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jackpot 2

Jackpot 2 (1982)

35 min | Sci-Fi , Short

Three young people, two boys and a girl, meet on a Friday evening in an urban post-disaster setting which has brought Helsinki to ruins. The boys’ sole purpose of life is to play a Flip-Flop pinball machine.

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Now don’t get me wrong, I love the works of the Kaurismäki brothers, but this is a lesser work by all counts. The 35 minute short film, Jackpot 2, marks the third collaboration between Mika and Aki Kaurismäki, who would part ways after their next work. Prior to this they had done The Liar (Aki co-wrote/starred, Mika directed) and a rock-documentary called The Saimaa Gesture (both co-directed) and thanks to the success of The Liar ––it won a cash prize at a film festival–– they were able to finance this.

The films is a brief look at the lives of three youths. After some kind of disaster Helsinki is virtually empty, with only few residents left and many of them are affected by the disaster. Unfortunately, the film doesn’t make use of the interesting setting. It doesn’t explore the characters or the environment, it just focuses on a boy, his fiancée and his best friend. They sit around, talking nonsense, playing pinball and shooting pool.

The cast consists of unknown amateurs, save for Finnish rock legend Martti Syrjä, who plays “the best friend” and Kaurismäki regular Matti Pellonpää who does a nice cameo, but famous or not, everyone involved did pretty poorly. Not that they had much to work with. The dialogue is weak at best, ( “Life is cruel, but unfair. and I’m not talking metaphorically, now”) which is surprising, because the dialogue is usually the strongest aspect in a Kaurismäki film, but none of that is present here. This is more reminiscent of Godard at his most tedious.

That said, the film does have some things going for it. It’s visually quite interesting and moves on a steady pace. If one can get past the hammy acting and bad dialogue this might prove interesting, even if it doesn’t really go anywhere.

I wouldn’t recommend this to people who aren’t familiar with the cinema of the Kaurismäki brothers. They hadn’t quite found they’re style yet and this film is first and foremost an exercise. Their next project, the Worthless, made in the same year is already a masterpiece, though.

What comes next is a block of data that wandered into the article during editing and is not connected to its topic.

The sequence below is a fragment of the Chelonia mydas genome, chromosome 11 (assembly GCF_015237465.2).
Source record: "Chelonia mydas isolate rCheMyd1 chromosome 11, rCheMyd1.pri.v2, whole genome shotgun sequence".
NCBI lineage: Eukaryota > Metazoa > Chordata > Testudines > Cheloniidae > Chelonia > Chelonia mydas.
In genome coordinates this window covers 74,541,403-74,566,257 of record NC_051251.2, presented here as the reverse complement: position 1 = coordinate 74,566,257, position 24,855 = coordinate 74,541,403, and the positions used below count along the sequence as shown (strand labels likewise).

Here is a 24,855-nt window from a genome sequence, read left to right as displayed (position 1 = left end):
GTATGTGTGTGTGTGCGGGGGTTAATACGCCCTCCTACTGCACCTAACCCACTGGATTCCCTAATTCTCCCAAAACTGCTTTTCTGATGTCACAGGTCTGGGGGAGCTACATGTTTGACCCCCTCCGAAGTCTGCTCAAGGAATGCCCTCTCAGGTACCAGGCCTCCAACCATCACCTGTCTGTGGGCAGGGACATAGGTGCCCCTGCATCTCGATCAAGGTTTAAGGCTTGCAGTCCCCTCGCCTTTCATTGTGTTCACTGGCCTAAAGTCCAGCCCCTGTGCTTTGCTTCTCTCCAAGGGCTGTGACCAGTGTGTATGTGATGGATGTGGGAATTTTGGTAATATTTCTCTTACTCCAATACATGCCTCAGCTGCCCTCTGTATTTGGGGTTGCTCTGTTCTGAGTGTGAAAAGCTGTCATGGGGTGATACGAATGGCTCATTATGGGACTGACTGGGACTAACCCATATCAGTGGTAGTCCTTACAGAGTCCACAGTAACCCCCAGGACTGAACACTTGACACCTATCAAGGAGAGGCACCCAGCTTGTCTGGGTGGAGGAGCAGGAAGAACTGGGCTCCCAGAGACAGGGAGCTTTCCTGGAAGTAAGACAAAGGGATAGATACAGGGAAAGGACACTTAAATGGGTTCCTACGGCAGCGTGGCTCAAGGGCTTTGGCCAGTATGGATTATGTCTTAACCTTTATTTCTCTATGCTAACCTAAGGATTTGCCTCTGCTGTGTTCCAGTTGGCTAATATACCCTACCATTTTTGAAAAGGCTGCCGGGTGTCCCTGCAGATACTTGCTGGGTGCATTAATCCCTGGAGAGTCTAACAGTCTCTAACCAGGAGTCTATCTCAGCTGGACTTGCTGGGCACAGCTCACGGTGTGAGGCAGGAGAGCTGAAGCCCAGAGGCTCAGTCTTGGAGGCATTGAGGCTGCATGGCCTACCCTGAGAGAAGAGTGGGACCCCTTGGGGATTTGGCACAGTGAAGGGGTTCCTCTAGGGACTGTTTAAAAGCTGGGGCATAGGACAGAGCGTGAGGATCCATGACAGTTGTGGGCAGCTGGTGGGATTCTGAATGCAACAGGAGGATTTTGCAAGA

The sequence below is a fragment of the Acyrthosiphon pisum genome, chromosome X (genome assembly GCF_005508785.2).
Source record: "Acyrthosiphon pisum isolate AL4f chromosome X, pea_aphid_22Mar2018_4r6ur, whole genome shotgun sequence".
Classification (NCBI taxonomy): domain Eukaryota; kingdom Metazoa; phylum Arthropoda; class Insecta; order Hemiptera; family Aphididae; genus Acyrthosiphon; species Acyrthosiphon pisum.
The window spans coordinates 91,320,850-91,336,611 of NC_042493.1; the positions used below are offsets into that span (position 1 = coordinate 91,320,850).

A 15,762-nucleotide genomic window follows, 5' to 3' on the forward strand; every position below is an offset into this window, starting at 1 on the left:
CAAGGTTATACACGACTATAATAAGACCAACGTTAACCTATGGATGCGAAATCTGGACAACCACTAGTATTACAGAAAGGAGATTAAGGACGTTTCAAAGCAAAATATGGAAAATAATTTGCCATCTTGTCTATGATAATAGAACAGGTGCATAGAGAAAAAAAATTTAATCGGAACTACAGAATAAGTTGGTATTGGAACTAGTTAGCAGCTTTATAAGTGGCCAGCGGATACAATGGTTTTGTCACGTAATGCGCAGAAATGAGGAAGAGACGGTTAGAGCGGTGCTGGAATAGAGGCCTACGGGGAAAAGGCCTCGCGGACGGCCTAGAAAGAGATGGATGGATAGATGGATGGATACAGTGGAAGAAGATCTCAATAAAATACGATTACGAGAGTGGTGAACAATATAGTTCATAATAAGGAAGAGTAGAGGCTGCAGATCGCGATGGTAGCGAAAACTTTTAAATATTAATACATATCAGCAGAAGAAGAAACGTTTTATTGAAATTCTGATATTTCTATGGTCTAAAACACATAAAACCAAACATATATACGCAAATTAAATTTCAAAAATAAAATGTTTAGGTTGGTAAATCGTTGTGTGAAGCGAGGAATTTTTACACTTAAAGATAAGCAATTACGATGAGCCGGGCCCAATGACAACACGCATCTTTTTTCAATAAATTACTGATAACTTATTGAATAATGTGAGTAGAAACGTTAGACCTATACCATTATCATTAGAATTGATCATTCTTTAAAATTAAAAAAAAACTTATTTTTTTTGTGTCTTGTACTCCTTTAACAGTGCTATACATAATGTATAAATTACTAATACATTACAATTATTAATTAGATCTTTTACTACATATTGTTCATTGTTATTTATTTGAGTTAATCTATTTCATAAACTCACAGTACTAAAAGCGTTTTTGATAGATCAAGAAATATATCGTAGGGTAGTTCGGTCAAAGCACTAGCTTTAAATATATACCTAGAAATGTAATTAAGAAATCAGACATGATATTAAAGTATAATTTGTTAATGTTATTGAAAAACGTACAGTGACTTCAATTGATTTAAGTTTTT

Directed by Mika Kaurismäki. With Tiina Bergström, Asmo Hurula, Elina Kivihalme, Eero Manner. Three young people, two boys and a girl, meet on a Friday evening in an urban post-disaster setting which has brought Helsinki to ruins. The boys’ sole purpose of life is to play a Flip-Flop pinball machine.

Jackpot (2)

Jackpot Records was founded by Bunny Lee in Jamaica, and became one of the most prolific labels to be distributed in England by Trojan Records with over 100 records issued between 1969 and 1973. There was also an American variation, also used for Bunny Lee’s productions, in the 70’s.

The majority of the UK releases were Bunny Lee productions, but every now and then, Trojan (thanks especially to an inventory of extra label blanks) would issue material on Jackpot from other major Reggae producers such as Laurel Aitken and Joe Gibbs.

The first UK issue, as shown, was “Seven Letters/Too Bad” by Derrick Morgan. This was the only issue to have the plain mustard label before the more colourful blue and green design was introduced.

With the exception of the very first issue, as noted, and one or two singles where the artist credits were printed in silver and not black the Jackpot label design remained unchanged throughout its run.

Bunny Lee continued to use the Jamaican variation throughout the 70’s and in to the 80’s. It has also been used extensively for represses.

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